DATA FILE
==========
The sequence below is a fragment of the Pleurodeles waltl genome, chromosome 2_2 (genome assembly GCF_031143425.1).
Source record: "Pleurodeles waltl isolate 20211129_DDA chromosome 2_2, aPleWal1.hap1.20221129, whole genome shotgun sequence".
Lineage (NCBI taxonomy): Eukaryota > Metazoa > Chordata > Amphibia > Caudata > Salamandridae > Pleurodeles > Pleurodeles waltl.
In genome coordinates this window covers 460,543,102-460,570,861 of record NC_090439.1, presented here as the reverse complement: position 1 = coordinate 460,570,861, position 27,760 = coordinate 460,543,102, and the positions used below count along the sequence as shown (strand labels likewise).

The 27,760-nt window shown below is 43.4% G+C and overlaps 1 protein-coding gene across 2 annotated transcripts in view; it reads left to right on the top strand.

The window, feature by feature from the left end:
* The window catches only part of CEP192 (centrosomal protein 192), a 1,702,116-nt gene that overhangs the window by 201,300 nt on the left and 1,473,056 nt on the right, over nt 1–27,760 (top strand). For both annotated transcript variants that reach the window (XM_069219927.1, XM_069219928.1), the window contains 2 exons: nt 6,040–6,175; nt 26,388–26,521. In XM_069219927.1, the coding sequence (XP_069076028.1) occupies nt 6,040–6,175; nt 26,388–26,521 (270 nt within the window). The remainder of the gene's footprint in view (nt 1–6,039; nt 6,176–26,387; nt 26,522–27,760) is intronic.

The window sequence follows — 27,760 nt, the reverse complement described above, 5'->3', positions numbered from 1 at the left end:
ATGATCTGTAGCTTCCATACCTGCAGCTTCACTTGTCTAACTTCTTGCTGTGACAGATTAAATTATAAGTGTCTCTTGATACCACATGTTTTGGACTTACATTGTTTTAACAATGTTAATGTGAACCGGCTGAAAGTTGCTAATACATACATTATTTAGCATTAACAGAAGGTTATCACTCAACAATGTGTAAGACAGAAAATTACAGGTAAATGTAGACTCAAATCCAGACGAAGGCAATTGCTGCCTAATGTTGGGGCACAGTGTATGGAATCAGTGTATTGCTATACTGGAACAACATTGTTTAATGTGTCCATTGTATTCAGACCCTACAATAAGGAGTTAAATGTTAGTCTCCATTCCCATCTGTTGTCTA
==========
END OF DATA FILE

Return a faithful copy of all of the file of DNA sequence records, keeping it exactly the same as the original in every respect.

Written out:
The sequence below is a fragment of the Pleurodeles waltl genome, chromosome 2_2 (genome assembly GCF_031143425.1).
Source record: "Pleurodeles waltl isolate 20211129_DDA chromosome 2_2, aPleWal1.hap1.20221129, whole genome shotgun sequence".
Lineage (NCBI taxonomy): Eukaryota > Metazoa > Chordata > Amphibia > Caudata > Salamandridae > Pleurodeles > Pleurodeles waltl.
In genome coordinates this window covers 460,543,102-460,570,861 of record NC_090439.1, presented here as the reverse complement: position 1 = coordinate 460,570,861, position 27,760 = coordinate 460,543,102, and the positions used below count along the sequence as shown (strand labels likewise).

The 27,760-nt window shown below is 43.4% G+C and overlaps 1 protein-coding gene across 2 annotated transcripts in view; it reads left to right on the top strand.

The window, feature by feature from the left end:
* The window catches only part of CEP192 (centrosomal protein 192), a 1,702,116-nt gene that overhangs the window by 201,300 nt on the left and 1,473,056 nt on the right, over nt 1–27,760 (top strand). For both annotated transcript variants that reach the window (XM_069219927.1, XM_069219928.1), the window contains 2 exons: nt 6,040–6,175; nt 26,388–26,521. In XM_069219927.1, the coding sequence (XP_069076028.1) occupies nt 6,040–6,175; nt 26,388–26,521 (270 nt within the window). The remainder of the gene's footprint in view (nt 1–6,039; nt 6,176–26,387; nt 26,522–27,760) is intronic.

The window sequence follows — 27,760 nt, the reverse complement described above, 5'->3', positions numbered from 1 at the left end:
ATGATCTGTAGCTTCCATACCTGCAGCTTCACTTGTCTAACTTCTTGCTGTGACAGATTAAATTATAAGTGTCTCTTGATACCACATGTTTTGGACTTACATTGTTTTAACAATGTTAATGTGAACCGGCTGAAAGTTGCTAATACATACATTATTTAGCATTAACAGAAGGTTATCACTCAACAATGTGTAAGACAGAAAATTACAGGTAAATGTAGACTCAAATCCAGACGAAGGCAATTGCTGCCTAATGTTGGGGCACAGTGTATGGAATCAGTGTATTGCTATACTGGAACAACATTGTTTAATGTGTCCATTGTATTCAGACCCTACAATAAGGAGTTAAATGTTAGTCTCCATTCCCATCTGTTGTCTA